The Student Journalism Site of Millard South High School

We Are Millard South

The Student Journalism Site of Millard South High School

We Are Millard South

The Student Journalism Site of Millard South High School

We Are Millard South

Building an education that works around you

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Robert Baker III
A sunny courtyard lined with palm trees on the campus of Stanford University. Taken during my visit in July 2023.

This summer, I got the chance to visit Stanford University in Palo Alto, Calif., on a college visit. Stanford, being one of the premier academic institutions in the United States, was of course, impressive. But to me, there was something that made Stanford stand out more than any of the other selective schools I have visited. The way Stanford approaches academics is something that I haven’t seen anywhere else and could redefine how academic studies are conducted in the future. But before I can explain that, I need to explain a little bit of history. 

The blueprint that most American school systems follow today is nearly 100 years old. There has been some modification over the years as technology has advanced and the labor force has changed, but the core of our education system can be traced to William Wirt, who was the superintendent of Gary Public Schools in Indiana in the early 1910s. Wirt’s system, the Gary Plan, would deemphasize liberal arts education and instead focus on training students for the labor force from an early age. Young boys were taught vocational skills that would allow them to get assembly-line jobs at one of Gary’s many steel mills. Young girls were taught to be wives and homemakers. 

For the time, this was an effective plan. In the pre-digital age, one income could support a family and factory jobs were easy to come by, but that just isn’t the case anymore. Just look at what happened to Gary. The steel mills which caused the town to prosper closed in the 1970s and 80s as steel production was moved overseas. Gary is now one of the most neglected cities in the United States, and its school district, which once was home to over 50 school buildings, has seen a massive exodus of students and currently operates just nine schools. Building a school system around training students for an obsolete skill has caused this once-thriving district to wither. Yet, for most school districts around the country, including Millard, a variation of the Gary Plan serves as the basis for educating young minds.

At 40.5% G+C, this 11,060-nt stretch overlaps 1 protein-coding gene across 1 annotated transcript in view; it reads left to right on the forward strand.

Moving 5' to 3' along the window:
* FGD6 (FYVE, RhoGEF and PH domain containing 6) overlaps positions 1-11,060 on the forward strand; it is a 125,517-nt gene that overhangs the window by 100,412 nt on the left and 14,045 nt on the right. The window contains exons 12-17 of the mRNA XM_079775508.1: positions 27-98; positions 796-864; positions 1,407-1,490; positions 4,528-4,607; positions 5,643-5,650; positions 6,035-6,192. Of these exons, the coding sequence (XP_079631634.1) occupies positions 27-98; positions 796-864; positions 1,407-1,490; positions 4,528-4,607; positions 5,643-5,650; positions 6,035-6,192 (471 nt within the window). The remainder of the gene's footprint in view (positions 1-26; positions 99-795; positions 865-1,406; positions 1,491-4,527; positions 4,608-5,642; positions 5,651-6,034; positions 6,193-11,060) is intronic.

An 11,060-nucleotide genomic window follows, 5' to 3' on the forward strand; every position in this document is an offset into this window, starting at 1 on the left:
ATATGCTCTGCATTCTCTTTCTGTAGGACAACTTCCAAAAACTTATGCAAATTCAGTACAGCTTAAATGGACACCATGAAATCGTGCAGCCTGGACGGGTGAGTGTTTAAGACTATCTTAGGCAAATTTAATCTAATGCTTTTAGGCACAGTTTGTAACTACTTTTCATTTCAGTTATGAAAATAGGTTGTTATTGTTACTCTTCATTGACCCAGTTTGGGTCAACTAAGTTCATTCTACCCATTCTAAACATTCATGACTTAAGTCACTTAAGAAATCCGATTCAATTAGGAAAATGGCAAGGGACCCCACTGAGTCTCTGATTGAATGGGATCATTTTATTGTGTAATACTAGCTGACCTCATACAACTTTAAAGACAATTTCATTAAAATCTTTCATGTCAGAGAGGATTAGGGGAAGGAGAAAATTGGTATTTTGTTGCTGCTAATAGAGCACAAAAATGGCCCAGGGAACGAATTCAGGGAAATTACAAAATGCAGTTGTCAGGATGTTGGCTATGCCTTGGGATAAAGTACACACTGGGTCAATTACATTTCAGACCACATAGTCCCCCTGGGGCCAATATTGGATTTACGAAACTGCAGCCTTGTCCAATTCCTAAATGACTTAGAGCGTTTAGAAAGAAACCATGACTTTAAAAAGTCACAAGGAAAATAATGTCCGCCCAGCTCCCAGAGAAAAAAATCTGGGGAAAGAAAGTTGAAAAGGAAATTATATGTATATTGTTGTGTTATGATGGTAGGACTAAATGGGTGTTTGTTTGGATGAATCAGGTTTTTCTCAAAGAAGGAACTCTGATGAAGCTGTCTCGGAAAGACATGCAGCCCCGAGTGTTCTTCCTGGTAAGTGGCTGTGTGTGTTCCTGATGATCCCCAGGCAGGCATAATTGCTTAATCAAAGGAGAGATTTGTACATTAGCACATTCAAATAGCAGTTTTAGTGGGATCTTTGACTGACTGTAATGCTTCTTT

This method of education, one that focuses on training kids for standardized tests that fail to measure student’s actual learning, one that keeps kids in school for long hours whether there is enough work to fill that time or not, and then assigns homework on top of that, one that forces students to conform to expectations that may not fit their goals, is an obsolete relic of the Industrial era. That’s where Stanford comes in. At Stanford, classes are centered around student learning, rather than test scores or statistics. Stanford allows their students to learn in a style that is comfortable to them, take classes that revolve around their schedule, and explore topics that interest them, whether they’re offered as classes or not. 

But, Stanford has far fewer students than Millard does, and a greater pool of resources. How are we supposed to copy this model with the limited funding that we have while still preparing kids for life outside of high school? The answer is simple. Millard needs to offer even more blended classes. I am currently in blended college writing. I come to school when the teacher needs to give a lecture or check my work. All other work for the class is done online, on my own time. Because of my busy schedule, this is so helpful for me, and it has allowed me to excel in the class and really put my heart and soul into my writing. Millard needs to keep adding to the list of blended classes that already includes: college writing, college algebra, government, psychology, and marketing. There are plenty more that could be switched to a blended mode, and so many busy students like me who would love to have their schoolwork revolve around their life, rather than have their life revolve around their schoolwork. These classes could be offered alongside their regular counterparts to allow the students who benefit from the structure of the school day to succeed as well. 

And in a weird twist of fate, a learning system centered on remote work would prepare students for the contemporary job market the same way the Gary Plan prepared students in the 1920s for a job in the steel mill. Most professions have moved a lot of their positions to remote work following the COVID-19 pandemic. The corporate office is going extinct in the same way the factory did 50 years ago. By training students with classes that mimic what they can expect to see in college and in the workforce, we can train them for life ahead while still working around their needs. Maybe this is the fix that America’s resented public-school system needs to adapt to the 21st century. No matter what, it is clear that the current system doesn’t work and should join the Model T Ford and the assembly line in the history books. 

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About the Contributor
Robert Baker III, Entertainment Editor
Robert Baker III is a senior entering his first year on the newspaper staff. In addition to newspaper, he is also involved in swimming, student council, where he serves as the interpersonal relations officer, national honors society, where he serves as vice president, principal's advisory board, and yoga club. Outside of school, he enjoys listening to music, watching TV and movies, and spending time with his friends and family. Next year, he wants to study planning, policy, and public management.
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